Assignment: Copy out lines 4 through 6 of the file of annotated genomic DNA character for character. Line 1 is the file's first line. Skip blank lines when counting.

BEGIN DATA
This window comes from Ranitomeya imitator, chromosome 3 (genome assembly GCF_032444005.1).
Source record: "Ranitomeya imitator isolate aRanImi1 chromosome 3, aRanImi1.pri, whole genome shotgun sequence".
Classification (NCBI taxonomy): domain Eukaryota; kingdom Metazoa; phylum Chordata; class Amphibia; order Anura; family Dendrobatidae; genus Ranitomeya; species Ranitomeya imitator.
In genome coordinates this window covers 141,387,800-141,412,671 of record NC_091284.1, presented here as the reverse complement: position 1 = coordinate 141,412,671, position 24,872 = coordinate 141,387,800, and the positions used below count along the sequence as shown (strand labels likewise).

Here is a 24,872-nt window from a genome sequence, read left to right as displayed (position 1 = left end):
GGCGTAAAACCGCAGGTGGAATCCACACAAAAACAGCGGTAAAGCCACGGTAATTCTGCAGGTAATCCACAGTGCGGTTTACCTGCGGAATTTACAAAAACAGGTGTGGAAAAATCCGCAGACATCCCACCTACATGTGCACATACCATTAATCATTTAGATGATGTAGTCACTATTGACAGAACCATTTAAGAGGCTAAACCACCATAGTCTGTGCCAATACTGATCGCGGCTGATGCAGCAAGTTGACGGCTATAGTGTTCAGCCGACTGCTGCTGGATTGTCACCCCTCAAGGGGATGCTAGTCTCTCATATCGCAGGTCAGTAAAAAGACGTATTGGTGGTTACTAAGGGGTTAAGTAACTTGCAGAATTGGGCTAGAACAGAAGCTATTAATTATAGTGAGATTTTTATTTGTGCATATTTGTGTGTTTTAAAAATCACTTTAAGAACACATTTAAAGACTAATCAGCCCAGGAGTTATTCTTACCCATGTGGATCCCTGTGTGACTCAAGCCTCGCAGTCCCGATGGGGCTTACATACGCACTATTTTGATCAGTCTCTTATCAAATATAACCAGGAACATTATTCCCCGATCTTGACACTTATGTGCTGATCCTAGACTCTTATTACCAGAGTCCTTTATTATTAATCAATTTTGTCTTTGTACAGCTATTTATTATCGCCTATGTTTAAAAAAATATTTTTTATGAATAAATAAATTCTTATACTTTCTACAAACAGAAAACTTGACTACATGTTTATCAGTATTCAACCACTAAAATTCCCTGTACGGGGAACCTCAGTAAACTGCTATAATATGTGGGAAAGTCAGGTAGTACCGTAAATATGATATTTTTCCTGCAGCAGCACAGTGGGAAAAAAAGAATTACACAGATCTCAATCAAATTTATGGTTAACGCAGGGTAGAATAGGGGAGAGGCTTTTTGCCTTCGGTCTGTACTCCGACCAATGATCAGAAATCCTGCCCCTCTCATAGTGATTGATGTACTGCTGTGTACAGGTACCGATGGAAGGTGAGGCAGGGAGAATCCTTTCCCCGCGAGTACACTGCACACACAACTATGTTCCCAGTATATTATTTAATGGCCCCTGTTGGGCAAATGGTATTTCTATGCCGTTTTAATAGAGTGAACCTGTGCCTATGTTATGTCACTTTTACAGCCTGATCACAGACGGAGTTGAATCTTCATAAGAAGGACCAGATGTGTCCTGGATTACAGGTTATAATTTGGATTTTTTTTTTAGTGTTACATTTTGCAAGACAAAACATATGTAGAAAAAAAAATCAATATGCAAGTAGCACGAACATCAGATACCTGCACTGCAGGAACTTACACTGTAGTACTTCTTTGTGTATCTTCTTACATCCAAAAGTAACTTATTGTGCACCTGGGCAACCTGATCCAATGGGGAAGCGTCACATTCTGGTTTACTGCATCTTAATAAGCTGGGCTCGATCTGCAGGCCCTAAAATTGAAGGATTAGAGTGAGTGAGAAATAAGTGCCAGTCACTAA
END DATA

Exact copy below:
In genome coordinates this window covers 141,387,800-141,412,671 of record NC_091284.1, presented here as the reverse complement: position 1 = coordinate 141,412,671, position 24,872 = coordinate 141,387,800, and the positions used below count along the sequence as shown (strand labels likewise).

Here is a 24,872-nt window from a genome sequence, read left to right as displayed (position 1 = left end):
GGCGTAAAACCGCAGGTGGAATCCACACAAAAACAGCGGTAAAGCCACGGTAATTCTGCAGGTAATCCACAGTGCGGTTTACCTGCGGAATTTACAAAAACAGGTGTGGAAAAATCCGCAGACATCCCACCTACATGTGCACATACCATTAATCATTTAGATGATGTAGTCACTATTGACAGAACCATTTAAGAGGCTAAACCACCATAGTCTGTGCCAATACTGATCGCGGCTGATGCAGCAAGTTGACGGCTATAGTGTTCAGCCGACTGCTGCTGGATTGTCACCCCTCAAGGGGATGCTAGTCTCTCATATCGCAGGTCAGTAAAAAGACGTATTGGTGGTTACTAAGGGGTTAAGTAACTTGCAGAATTGGGCTAGAACAGAAGCTATTAATTATAGTGAGATTTTTATTTGTGCATATTTGTGTGTTTTAAAAATCACTTTAAGAACACATTTAAAGACTAATCAGCCCAGGAGTTATTCTTACCCATGTGGATCCCTGTGTGACTCAAGCCTCGCAGTCCCGATGGGGCTTACATACGCACTATTTTGATCAGTCTCTTATCAAATATAACCAGGAACATTATTCCCCGATCTTGACACTTATGTGCTGATCCTAGACTCTTATTACCAGAGTCCTTTATTATTAATCAATTTTGTCTTTGTACAGCTATTTATTATCGCCTATGTTTAAAAAAATATTTTTTATGAATAAATAAATTCTTATACTTTCTACAAACAGAAAACTTGACTACATGTTTATCAGTATTCAACCACTAAAATTCCCTGTACGGGGAACCTCAGTAAACTGCTATAATATGTGGGAAAGTCAGGTAGTACCGTAAATATGATATTTTTCCTGCAGCAGCACAGTGGGAAAAAAAGAATTACACAGATCTCAATCAAATTTATGGTTAACGCAGGGTAGAATAGGGGAGAGGCTTTTTGCCTTCGGTCTGTACTCCGACCAATGATCAGAAATCCTGCCCCTCTCATAGTGATTGATGTACTGCTGTGTACAGGTACCGATGGAAGGTGAGGCAGGGAGAATCCTTTCCCCGCGAGTACACTGCACACACAACTATGTTCCCAGTATATTATTTAATGGCCCCTGTTGGGCAAATGGTATTTCTATGCCGTTTTAATAGAGTGAACCTGTGCCTATGTTATGTCACTTTTACAGCCTGATCACAGACGGAGTTGAATCTTCATAAGAAGGACCAGATGTGTCCTGGATTACAGGTTATAATTTGGATTTTTTTTTTAGTGTTACATTTTGCAAGACAAAACATATGTAGAAAAAAAAATCAATATGCAAGTAGCACGAACATCAGATACCTGCACTGCAGGAACTTACACTGTAGTACTTCTTTGTGTATCTTCTTACATCCAAAAGTAACTTATTGTGCACCTGGGCAACCTGATCCAATGGGGAAGCGTCACATTCTGGTTTACTGCATCTTAATAAGCTGGGCTCGATCTGCAGGCCCTAAAATTGAAGGATTAGAGTGAGTGAGAAATAAGTGCCAGTCACTAA